January 2013 FBI background checks are second highest ever

In all of these articles, op-eds and supposed analysis of how dangerous America has become due to the Second Amendment there is not a single mention of either the three legal precepts that created the issue in the first place or the three most important scientific studies related to this issue:

ATF: National Firearms Act of 1934
Wikipedia: United States vs. Miller, 1939
Wikipedia: 1994 Federal Assault Weapons Ban
Koper, Woods, and Roth (PDF): An Updated Assessment of the Federal Assault Weapons Ban
John Longenecker: Safe Streets in the Nationwide Concealed Carry of Handguns
John R. Lott, Jr.: More Guns, Less Crime; Third Edition

I could sit here and waste time writing a long summary of all these articles. Sadly, I know for a fact it would not make a difference. For anyone who takes the time to actually read the legal precepts and the science, there can be only one conclusion: America is one of the safest countries in the world and the reason we are safe is because we own firearms. Unfortunately, this debate has never been about science and law. Nor has reality been a major factor in the way either side approaches this debate. For some reason the core argument of both positions has always been and still remains an emotional call to utopian thinking. The anti-gun crowd swears by all that is holy that "common sense" clearly demonstrates that if we had no guns in America we would have less violence. The pro-gun crowd, on the other hand, swears by all that is holy that "common sense" clearly demonstrates that because we have guns in America we already have less violence.

The Twentieth Century is rife with examples of tyrants and dictators who destroyed their own people by the millions. Lenin, Stalin, Hitler, Mao, and Pol Pot, are household names everywhere in the world where education and mass media are both available. Every single one of these men based their power on the exclusive control of firearms and other weapons. It was only by removing from the general population the tools of self-defense that they were able to both rise to power and consolidate it. Disarming the general population was the key centerpiece to their theory of power and control. It was the one thing they all agreed on. Every tyrant down through history has operated the same way. For example, after the samurai disarmed the farmers in Japan in the Tenth Century for nearly a thousand years there existed two clearly distinct social classes, an armed political class and the disarmed peasant class. Also in Asia, every time a new family gained control of the Imperial throne in China their first act was to disarm the opposition. Here in the United States we have the example of the end of the Civil War when the Union moved to disarm the southerners, driving many of them into the still untamed western territories where they not only kept their firearms they used them to became sheriffs, outlaws, saloon owners, cattlemen, miners, and merchants. As the south broke free of the shackles imposed on them by the Reconstruction Era one of the first things every state did was seek to disarm the former slaves in an effort to insure they could not oppose the imposition of new legal structures designed to keep them second class citizens. History is very, very clear on this lesson: disarming the peasants is the key to restricting power to a small elite.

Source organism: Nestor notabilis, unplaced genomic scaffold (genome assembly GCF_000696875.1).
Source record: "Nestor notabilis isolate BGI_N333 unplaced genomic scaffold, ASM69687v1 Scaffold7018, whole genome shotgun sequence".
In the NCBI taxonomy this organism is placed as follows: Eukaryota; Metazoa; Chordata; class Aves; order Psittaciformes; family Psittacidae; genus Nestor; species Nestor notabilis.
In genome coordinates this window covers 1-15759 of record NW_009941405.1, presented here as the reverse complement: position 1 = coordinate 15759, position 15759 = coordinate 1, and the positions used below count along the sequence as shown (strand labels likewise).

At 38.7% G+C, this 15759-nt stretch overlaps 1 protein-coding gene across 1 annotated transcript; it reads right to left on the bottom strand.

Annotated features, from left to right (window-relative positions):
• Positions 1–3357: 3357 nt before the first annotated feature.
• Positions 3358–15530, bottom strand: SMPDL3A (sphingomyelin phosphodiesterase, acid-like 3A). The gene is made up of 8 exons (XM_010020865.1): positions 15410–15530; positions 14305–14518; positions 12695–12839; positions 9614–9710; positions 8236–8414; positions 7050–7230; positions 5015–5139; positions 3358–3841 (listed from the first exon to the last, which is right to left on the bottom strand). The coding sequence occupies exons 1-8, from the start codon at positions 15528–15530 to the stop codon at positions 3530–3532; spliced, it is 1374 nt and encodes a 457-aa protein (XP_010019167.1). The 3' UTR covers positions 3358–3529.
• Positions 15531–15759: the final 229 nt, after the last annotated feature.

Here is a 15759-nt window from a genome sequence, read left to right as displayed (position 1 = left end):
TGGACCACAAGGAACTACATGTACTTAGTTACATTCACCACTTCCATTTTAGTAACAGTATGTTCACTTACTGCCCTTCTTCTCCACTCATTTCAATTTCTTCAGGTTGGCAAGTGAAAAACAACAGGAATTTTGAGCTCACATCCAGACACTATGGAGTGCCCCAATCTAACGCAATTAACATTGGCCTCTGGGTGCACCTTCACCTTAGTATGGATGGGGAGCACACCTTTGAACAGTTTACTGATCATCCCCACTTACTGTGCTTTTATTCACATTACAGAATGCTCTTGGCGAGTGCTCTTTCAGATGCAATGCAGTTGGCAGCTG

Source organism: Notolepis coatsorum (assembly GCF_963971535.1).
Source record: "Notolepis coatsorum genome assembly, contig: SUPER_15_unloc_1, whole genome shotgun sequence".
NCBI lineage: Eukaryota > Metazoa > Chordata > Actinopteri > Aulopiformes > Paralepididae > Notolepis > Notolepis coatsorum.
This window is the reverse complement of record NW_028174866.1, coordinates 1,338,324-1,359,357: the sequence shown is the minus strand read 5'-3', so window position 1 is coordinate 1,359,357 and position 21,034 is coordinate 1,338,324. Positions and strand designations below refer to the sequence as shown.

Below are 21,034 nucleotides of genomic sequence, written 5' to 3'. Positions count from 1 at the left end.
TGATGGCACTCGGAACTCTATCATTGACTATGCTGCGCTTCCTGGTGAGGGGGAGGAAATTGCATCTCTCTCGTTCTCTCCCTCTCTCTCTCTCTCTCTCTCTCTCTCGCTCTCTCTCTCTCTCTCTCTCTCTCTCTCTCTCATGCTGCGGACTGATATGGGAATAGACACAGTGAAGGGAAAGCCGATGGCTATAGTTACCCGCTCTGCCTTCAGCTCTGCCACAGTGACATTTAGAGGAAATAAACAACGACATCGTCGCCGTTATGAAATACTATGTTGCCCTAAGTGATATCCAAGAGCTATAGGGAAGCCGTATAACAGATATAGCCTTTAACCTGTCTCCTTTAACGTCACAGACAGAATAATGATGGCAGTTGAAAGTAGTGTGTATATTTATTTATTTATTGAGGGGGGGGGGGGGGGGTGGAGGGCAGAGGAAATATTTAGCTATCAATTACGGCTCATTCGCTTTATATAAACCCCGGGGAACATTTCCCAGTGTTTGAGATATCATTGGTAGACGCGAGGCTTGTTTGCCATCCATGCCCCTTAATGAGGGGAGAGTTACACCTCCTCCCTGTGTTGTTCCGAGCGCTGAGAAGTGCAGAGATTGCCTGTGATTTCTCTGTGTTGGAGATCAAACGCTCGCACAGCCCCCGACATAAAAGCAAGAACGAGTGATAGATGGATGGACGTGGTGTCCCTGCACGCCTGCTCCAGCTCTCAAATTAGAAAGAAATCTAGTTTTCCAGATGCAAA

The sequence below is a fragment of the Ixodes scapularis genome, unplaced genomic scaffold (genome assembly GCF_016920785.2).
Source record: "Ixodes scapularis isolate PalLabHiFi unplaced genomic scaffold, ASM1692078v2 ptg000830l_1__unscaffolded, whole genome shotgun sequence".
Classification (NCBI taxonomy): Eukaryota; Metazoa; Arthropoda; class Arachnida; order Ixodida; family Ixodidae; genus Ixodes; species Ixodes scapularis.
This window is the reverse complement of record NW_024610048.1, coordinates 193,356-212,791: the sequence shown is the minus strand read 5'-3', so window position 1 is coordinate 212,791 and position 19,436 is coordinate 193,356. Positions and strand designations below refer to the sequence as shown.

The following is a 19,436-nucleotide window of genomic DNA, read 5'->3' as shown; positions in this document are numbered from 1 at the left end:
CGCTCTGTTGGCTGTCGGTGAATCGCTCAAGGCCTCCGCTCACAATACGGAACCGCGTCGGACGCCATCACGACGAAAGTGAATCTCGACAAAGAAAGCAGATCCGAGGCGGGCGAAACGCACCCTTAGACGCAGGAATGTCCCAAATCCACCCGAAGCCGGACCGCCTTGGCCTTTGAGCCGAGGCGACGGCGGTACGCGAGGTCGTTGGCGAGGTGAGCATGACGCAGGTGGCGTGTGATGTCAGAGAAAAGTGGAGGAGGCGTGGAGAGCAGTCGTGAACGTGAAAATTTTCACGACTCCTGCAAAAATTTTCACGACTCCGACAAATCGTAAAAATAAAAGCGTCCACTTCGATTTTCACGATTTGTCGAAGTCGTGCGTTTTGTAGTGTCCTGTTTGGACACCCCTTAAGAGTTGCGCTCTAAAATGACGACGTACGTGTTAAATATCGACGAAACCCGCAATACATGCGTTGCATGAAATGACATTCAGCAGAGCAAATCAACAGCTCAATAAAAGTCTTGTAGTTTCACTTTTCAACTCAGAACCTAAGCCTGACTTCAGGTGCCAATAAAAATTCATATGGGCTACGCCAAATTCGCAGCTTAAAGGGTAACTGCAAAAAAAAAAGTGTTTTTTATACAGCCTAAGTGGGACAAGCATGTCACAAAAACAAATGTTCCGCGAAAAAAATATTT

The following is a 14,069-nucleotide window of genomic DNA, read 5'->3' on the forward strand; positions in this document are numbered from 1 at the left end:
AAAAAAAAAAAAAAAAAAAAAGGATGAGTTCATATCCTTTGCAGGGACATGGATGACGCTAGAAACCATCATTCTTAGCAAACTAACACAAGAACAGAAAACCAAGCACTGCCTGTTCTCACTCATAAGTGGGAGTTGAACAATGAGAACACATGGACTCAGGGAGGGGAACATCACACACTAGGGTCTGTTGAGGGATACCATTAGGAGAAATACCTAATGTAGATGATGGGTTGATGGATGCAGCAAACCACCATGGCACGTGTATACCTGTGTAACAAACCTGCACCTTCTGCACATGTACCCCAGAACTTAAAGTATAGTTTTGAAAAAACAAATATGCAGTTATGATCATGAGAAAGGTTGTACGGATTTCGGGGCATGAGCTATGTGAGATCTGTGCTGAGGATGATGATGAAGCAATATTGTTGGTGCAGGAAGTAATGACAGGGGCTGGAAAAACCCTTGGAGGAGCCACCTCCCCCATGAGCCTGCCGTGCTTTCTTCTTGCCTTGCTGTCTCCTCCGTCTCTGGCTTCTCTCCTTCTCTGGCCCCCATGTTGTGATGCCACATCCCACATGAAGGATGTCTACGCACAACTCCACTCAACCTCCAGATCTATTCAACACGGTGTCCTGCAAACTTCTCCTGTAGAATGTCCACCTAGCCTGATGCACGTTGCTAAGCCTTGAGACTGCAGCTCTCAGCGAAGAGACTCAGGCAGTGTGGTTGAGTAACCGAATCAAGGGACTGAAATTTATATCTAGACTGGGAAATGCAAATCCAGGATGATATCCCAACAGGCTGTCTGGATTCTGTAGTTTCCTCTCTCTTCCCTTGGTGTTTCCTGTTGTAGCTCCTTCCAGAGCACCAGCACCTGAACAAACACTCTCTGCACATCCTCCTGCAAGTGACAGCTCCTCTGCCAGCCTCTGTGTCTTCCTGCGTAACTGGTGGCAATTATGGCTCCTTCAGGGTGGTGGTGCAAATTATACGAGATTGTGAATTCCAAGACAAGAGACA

There has been very little genuine scientific study on what links exist (if any) between violence in America and American ownership of firearms. However, international studies conducted by scholars in Finland, the United Kingdom, the United Nations, and others consistently point to the United States as one of the safest countries in the world. We are never at the very top, and seldom in the top ten, but there are around 300 sovereign nations in the world so when they rank the United States 26 out of 300, that is more than high enough to meet my standard as "one of the safest". It is also worth noting that over at the Guardian website they have put together a very interesting world map comparing gun ownership and gun homicides. Some of the data is suspect. Nonetheless, one important point illustrated by this map is that even though the United States has the highest personal firearm ownership in the world their firearm-related homicide rate falls far below many other countries. When flipping through the three versions of the map notice especially Brazil, Columbia, and Ecuador. These three nations form a prominent arc of extremely high firearm-related homicides despite falling into the lowest personal firearm ownership category. The relationship between limited firearm ownership and firearm-related homicide is not as easy to demonstrate as the anti-gun crowd would like us to believe. (As an aside, another interesting tidbit is that even though over the past decade both Britain and Australia have taken legal measures to severely restrict personal firearm ownership they both now have extremely high per capita violent crime rates. Severely restricting personal firearm ownership has not helped these two countries reduce their overall violent crime rate.)